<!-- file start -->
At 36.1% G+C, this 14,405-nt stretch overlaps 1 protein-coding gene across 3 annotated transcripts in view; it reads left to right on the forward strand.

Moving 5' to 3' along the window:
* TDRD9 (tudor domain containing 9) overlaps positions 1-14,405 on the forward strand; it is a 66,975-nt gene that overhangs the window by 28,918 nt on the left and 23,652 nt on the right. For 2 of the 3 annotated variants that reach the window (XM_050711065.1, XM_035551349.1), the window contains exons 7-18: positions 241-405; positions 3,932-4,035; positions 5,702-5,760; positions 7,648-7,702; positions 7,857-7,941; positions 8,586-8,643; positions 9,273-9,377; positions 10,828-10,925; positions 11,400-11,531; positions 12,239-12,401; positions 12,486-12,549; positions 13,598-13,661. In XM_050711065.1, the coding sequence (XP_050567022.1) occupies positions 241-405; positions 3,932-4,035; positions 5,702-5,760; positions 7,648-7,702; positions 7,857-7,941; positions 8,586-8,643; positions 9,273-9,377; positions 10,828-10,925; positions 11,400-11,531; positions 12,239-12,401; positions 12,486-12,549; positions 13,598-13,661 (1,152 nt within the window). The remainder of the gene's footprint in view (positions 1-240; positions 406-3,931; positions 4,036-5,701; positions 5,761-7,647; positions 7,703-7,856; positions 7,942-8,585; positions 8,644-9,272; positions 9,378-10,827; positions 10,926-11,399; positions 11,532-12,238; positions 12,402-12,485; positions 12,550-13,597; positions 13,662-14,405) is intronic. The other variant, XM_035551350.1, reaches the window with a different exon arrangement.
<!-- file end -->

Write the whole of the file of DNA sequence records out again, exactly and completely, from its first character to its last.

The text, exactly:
At 36.1% G+C, this 14,405-nt stretch overlaps 1 protein-coding gene across 3 annotated transcripts in view; it reads left to right on the forward strand.

Moving 5' to 3' along the window:
* TDRD9 (tudor domain containing 9) overlaps positions 1-14,405 on the forward strand; it is a 66,975-nt gene that overhangs the window by 28,918 nt on the left and 23,652 nt on the right. For 2 of the 3 annotated variants that reach the window (XM_050711065.1, XM_035551349.1), the window contains exons 7-18: positions 241-405; positions 3,932-4,035; positions 5,702-5,760; positions 7,648-7,702; positions 7,857-7,941; positions 8,586-8,643; positions 9,273-9,377; positions 10,828-10,925; positions 11,400-11,531; positions 12,239-12,401; positions 12,486-12,549; positions 13,598-13,661. In XM_050711065.1, the coding sequence (XP_050567022.1) occupies positions 241-405; positions 3,932-4,035; positions 5,702-5,760; positions 7,648-7,702; positions 7,857-7,941; positions 8,586-8,643; positions 9,273-9,377; positions 10,828-10,925; positions 11,400-11,531; positions 12,239-12,401; positions 12,486-12,549; positions 13,598-13,661 (1,152 nt within the window). The remainder of the gene's footprint in view (positions 1-240; positions 406-3,931; positions 4,036-5,701; positions 5,761-7,647; positions 7,703-7,856; positions 7,942-8,585; positions 8,644-9,272; positions 9,378-10,827; positions 10,926-11,399; positions 11,532-12,238; positions 12,402-12,485; positions 12,550-13,597; positions 13,662-14,405) is intronic. The other variant, XM_035551350.1, reaches the window with a different exon arrangement.